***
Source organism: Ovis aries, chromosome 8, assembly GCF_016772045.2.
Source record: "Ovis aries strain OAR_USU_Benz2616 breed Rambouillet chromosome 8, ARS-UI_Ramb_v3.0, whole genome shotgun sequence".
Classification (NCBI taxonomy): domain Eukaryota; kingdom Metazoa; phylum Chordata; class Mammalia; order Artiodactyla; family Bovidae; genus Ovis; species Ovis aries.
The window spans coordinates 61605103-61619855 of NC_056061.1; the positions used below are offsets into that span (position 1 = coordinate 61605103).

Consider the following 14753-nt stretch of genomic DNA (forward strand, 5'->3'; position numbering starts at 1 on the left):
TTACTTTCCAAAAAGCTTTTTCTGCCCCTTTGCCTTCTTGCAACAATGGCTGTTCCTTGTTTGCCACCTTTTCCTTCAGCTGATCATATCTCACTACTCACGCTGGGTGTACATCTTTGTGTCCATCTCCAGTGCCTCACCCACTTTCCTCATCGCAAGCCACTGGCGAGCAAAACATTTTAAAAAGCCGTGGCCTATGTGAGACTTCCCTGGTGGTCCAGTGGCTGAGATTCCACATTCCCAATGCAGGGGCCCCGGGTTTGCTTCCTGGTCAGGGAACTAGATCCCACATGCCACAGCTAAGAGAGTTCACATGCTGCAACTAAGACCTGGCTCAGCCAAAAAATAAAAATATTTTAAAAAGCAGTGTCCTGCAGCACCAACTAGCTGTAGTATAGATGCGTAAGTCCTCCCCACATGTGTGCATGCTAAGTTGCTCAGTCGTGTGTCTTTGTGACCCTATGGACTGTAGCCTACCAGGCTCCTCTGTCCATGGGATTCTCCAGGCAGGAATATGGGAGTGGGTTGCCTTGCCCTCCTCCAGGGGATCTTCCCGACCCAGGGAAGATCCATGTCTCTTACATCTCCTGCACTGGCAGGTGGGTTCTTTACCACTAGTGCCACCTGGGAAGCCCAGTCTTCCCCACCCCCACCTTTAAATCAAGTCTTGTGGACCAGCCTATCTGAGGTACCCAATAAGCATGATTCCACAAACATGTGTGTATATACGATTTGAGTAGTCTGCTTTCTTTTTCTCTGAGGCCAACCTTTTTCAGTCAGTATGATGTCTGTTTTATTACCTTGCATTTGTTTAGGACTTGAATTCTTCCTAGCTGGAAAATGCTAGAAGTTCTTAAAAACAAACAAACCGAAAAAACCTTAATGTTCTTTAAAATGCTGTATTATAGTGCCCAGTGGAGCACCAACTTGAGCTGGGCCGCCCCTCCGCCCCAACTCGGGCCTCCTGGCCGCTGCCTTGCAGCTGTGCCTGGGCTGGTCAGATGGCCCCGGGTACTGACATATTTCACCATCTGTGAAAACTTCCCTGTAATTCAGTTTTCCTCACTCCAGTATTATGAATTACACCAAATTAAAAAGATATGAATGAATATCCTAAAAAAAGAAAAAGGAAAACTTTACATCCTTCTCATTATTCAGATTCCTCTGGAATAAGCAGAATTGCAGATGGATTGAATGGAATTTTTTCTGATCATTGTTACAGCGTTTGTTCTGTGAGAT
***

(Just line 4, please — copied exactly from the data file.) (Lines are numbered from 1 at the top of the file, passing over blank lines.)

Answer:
The window spans coordinates 61605103-61619855 of NC_056061.1; the positions used below are offsets into that span (position 1 = coordinate 61605103).